Respond While There's Still Time – Br. David Vryhof

davidv150x150When Jesus speaks to the people, he uses metaphors he is sure they will understand.  In today’s gospel he uses the image of a door that is partially opened and about to be closed.  He urges his audience to strive to enter this “narrow door” while they have the opportunity, because there will come a time when the door is closed to them and they will no longer have access through it.

To whom is he speaking and what is he trying to say to them by using this metaphor?

It helps to remember, I think, that at this point in Luke’s gospel narrative, Jesus and his disciples are on their way from Galilee to Jerusalem.  Jerusalem, of course, is the place where he will suffer and be put to death, so he already has a sense that his life is coming to a close.  Perhaps the image of the door that was about to close was on his mind as he pondered the direction of his own life.

But here he offers the image to the crowds.  “Strive to enter through the narrow door;” he tells them, “for many, I tell you, will try to enter and will not be able.  When once the owner of the house has got up and shut the door, and you begin to stand outside and to knock at the door, saying, ‘Lord, open to us,’ then in reply he will say to you, ‘I do not know where you come from.’”

Those who have missed their opportunity in this way may well protest, saying, “’We ate and drank with you, and you taught in our streets.’  But he will say, ‘I do not know where you come from; go away from me.’”  The reference here is probably to Jesus’ opponents, those who refused his message.  In spite of their claims, he does not know them.  It will not be enough then that they have eaten in his presence, if they did not enter into communion with him through the meal.  Nor will it be enough that they have heard him teach in their streets, if they did not heed his word and follow his instructions.

He imagines those who have not listened or responded as would-be guests who are shut out of the kingdom of God, and can only witness their faithful forebears – Abraham and Isaac and Jacob and all the prophets – as well as outsiders from the east and from the west, from the north and from the south; enjoying fellowship in the kingdom of God.

Jesus is urging his listeners to repent, to change their ways, while there is still time.  He realizes that his time to be among them is drawing to a close and he warns them that their time is likewise limited.  It is not enough to be a mere observer; one must be willing to enter in wholeheartedly.  They should not miss this opportunity.

In our prayer today, we might ask God to reveal to us the opportunities that are before us at this moment.  Perhaps there is a window of opportunity in which we can forgive someone and be reconciled, or in which we can express our love and gratitude to someone who has made a profound difference in our lives.  Perhaps there is time to break an unhealthy habit or to develop a new and life-giving pattern of living.  Perhaps there is now an openness and vulnerability in our hearts that is open to receiving God’s call.  Perhaps the soil is just right for planting some new seeds.  Do not delay.  Do not lose this opportunity.  Take full advantage of this moment in your life’s history.  Respond while you have the time.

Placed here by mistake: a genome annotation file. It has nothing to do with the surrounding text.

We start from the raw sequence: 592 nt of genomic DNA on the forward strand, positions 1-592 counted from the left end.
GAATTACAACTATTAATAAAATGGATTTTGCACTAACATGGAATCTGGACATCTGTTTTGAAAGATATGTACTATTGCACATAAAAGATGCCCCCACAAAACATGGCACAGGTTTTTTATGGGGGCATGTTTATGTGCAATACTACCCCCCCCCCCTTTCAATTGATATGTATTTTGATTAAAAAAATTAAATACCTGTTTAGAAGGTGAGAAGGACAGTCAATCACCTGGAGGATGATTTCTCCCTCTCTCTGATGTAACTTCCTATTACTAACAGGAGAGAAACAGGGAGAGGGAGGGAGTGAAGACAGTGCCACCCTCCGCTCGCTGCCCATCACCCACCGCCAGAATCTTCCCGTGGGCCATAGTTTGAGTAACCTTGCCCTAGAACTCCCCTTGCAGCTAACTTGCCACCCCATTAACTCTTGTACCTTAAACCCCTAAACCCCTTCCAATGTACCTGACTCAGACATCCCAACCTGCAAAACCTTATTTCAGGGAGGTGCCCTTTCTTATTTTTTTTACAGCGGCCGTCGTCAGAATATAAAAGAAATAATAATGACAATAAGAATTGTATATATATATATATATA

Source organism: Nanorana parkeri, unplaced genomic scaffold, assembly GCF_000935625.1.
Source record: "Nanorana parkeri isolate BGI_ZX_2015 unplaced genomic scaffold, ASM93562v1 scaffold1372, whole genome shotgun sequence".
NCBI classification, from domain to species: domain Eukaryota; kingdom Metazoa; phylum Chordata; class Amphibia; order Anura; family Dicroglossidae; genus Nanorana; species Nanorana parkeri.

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  1. JJ on October 8, 2020 at 22:48

    There seem to be two levels of instruction that Jesus gives:
    – do it now, follow that twinge in your heart, no need to over think it
    – engage fully, just showing up isn’t good enough

    Both challenge me. Thank you for teasing them out of the scripture reading.

  2. Diane on October 8, 2020 at 08:01

    This reminds me of a book I read long ago titled “The Shack”. There was a movie made from this book (I never saw that). But I’ll never forget the message. It was about letting go of hatred against a person who had killed his daughter. It’s a wonderful story of forgiveness and redemption. I recommend the book (not the movie) as I find that books made into movies aren’t my favorite – mostly because the book has more depth.

  3. ginger Hansen on October 8, 2020 at 07:33

    My husband and I used to belong to St. John’s in Cedar Rapids, IA where Mrs. Marvin Cone was a member. Her husband had been an art prof at Coe College and was a friend of Grant Woods. The coffee area even had a Cone oil “door” on display (until its value was recognized). Clouds and doors were particular interests of Cone’s and Coe had several in its art gallery. The cloud focus I could understand but his interest In DOORS was harder to appreciate. Being thirty-five years older now, and reading the day’s offering, I’m getting on board.

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